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No, Rand Paul Isn't a 'Different Kind of Republican'

No, Rand Paul Isn't a 'Different Kind of Republican'


The Kentucky senator says he is a 'different kind of Republican' -- but his past statements on LGBT equality indicate more of the same.

Kentucky Sen. Rand Paul formally announced his candidacy for president in a post on his website Tuesday morning, following up on a video published Sunday that promised he will be a "different kind of Republican,"and revealing his campaign slogan: "Defeat the Washington Machine. Unleash the American Dream."

"I am running for president to return our country to the principles of liberty and limited government," reads a pull quote from the senator on his website. In subsequent references on the site, Paul is referred to as "Dr. Rand Paul," claiming the opthalmologist is "an outspoken champion for constitutional liberties and fiscal responsibility." The Kentucky Republican, first elected to Congress in 2010, is also "a fierce advocate against government overreach ... [fighting] tirelessly to return government to its limited, constitutional scope," according to the site.

Paul becomes the second Republican to formally announce his bid for the White House in 2016, after a fellow Tea Party darling, Texas Sen. Ted Cruz, launched his campaign at the right-wing Liberty University last month.

For his part, Paul plans to run as "a different kind of Republican," reports Politico. An email sent to supporters explained that Paul is running for president "because I want to defeat the Washington machine." That tone is one that should sound familiar to those who supported Paul's father, Ron, in his unsuccessful three runs for president. Both the elder and younger Paul profess to lean libertarian -- though Rand Paul has recently tweeted that he is "Libertarianish. [With] a foot in both camps," notes Politico.

A flashy campaign video published Sunday promised that "On April 7, one leader will stand up to defeat the Washington machine and unleash the American dream."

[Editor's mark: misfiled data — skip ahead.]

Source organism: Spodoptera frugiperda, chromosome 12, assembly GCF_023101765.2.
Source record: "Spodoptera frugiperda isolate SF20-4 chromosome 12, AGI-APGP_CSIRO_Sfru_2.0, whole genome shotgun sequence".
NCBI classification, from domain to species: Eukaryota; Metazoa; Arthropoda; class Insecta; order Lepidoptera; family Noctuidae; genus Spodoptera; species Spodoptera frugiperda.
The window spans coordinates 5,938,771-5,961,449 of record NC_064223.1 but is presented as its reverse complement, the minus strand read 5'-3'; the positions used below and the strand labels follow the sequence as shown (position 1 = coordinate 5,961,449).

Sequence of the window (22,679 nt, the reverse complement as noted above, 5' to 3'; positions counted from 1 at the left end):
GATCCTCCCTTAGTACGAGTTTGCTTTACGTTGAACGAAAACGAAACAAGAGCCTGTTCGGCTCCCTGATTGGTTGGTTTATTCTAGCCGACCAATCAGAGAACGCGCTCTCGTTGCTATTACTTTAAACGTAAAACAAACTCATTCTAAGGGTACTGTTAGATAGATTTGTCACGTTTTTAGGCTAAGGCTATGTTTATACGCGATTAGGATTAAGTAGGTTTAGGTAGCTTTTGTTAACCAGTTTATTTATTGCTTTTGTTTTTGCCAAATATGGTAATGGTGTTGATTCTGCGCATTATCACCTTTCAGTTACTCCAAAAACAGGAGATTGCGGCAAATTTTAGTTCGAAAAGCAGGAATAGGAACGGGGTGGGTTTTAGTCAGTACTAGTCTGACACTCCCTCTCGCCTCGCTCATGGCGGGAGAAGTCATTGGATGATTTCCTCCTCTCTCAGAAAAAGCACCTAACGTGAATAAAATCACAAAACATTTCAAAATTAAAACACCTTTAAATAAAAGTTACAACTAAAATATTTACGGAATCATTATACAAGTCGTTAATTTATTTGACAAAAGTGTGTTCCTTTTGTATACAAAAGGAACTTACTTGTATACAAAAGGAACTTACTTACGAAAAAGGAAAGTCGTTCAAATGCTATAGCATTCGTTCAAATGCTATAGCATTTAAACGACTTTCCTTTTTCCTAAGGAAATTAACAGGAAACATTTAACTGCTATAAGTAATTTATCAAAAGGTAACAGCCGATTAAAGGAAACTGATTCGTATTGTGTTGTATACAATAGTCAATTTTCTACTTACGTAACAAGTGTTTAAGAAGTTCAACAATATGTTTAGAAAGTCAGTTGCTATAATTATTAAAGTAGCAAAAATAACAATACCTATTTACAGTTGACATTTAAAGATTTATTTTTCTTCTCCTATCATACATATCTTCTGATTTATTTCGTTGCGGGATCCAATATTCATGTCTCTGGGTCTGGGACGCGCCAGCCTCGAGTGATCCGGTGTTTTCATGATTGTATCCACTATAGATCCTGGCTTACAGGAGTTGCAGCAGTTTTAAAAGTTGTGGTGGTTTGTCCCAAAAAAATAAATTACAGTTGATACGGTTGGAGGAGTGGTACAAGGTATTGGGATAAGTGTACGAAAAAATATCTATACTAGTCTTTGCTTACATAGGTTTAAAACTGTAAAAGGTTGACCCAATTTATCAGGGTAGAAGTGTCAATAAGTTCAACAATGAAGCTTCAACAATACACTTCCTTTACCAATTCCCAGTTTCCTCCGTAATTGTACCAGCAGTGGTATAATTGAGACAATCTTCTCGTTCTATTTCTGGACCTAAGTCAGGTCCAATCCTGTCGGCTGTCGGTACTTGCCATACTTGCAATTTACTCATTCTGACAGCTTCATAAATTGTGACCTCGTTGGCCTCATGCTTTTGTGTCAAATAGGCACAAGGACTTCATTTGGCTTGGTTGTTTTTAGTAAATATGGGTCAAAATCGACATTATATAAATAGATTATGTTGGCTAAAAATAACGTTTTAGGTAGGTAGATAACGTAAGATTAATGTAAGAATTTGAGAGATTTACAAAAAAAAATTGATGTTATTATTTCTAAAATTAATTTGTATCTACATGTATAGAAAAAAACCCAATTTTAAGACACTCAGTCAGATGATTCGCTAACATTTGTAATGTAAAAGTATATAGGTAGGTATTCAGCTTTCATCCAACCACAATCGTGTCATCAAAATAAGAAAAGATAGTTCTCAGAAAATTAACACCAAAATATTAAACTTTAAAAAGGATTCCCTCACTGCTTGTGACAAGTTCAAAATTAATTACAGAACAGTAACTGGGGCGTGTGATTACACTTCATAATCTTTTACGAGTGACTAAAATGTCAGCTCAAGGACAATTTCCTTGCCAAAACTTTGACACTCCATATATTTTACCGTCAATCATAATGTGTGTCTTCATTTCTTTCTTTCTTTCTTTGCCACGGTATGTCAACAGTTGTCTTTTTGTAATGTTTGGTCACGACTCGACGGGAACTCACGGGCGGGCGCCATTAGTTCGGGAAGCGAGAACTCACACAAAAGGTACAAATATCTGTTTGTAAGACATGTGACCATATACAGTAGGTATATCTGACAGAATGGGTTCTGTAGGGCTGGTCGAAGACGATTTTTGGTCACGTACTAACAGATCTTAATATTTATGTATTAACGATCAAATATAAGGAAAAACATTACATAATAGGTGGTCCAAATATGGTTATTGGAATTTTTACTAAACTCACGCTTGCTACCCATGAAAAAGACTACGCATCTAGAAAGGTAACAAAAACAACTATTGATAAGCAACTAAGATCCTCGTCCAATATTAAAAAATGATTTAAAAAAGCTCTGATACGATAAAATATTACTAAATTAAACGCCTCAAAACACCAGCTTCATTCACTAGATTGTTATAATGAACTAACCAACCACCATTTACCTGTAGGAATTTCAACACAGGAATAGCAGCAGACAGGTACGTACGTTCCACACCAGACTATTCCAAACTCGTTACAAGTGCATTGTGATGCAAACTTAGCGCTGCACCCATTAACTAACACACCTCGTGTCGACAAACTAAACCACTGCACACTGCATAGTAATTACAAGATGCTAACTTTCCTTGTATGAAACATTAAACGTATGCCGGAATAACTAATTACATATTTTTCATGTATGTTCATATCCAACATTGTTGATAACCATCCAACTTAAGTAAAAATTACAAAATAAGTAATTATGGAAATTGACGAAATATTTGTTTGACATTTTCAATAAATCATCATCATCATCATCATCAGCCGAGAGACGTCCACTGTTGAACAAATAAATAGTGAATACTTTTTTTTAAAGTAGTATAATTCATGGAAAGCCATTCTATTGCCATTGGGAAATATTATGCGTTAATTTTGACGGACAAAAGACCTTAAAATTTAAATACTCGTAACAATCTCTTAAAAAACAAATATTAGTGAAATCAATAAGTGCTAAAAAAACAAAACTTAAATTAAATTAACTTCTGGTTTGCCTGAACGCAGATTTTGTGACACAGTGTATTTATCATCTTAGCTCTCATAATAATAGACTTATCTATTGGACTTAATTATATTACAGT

But when it comes to issues affecting LGBT Americans, the Kentucky senator tracks closely with his Republican colleagues. Earlier this year, at a private prayer breakfast in Washington, D.C., Paul told a group of pastors and evangelical leaders that the spread of marriage equality is a signal of an ongoing "moral crisis" in America. Last month Paul told Fox News that he might support some legal form of relationship recognition for same-sex couples, but that such unions shouldn't be called marriage. Using the word "marriage" to describe committed partnerships between two consenting adults of the same sex "offends myself and a lot of people," Paul said.

Paul is also the only potential GOP presidential candidate who has yet to offer an opinion on Indiana's controversial Religious Freedom Restoration Act, notes the Human Rights Campaign. Nearly every other Republican eyeing the party's nomination for 2016 weighed in during the height of the controversy late last month, unilaterally backing the far-reaching bill Gov. Mike Pence originally signed into law. New Jersey Gov. Chris Christie, who is also thought to be considering a run for president in 2016, vaguely endorsed the so-called license to discriminate bill earlier this month.

"Given that he has opposed [the Employment Non-Discrimination Act], which would give LGBT workers express protection against discrimination in the workplace, Rand Paul needs to join the rest of the candidates and say whether he agrees that Mike Pence did the right thing when he signed a bill in Indiana that put LGBT Hoosiers at risk for discrimination," said JoDee Winterhof, the Human Rights Campaign's vice president for policy and political affairs in a statement Tuesday.

In fact, "when you hear him opine on issues coveted by the religious right, [Rand Paul] falls squarely in their camp every time," wrote Crooks & Liars blogger John Amato last month.

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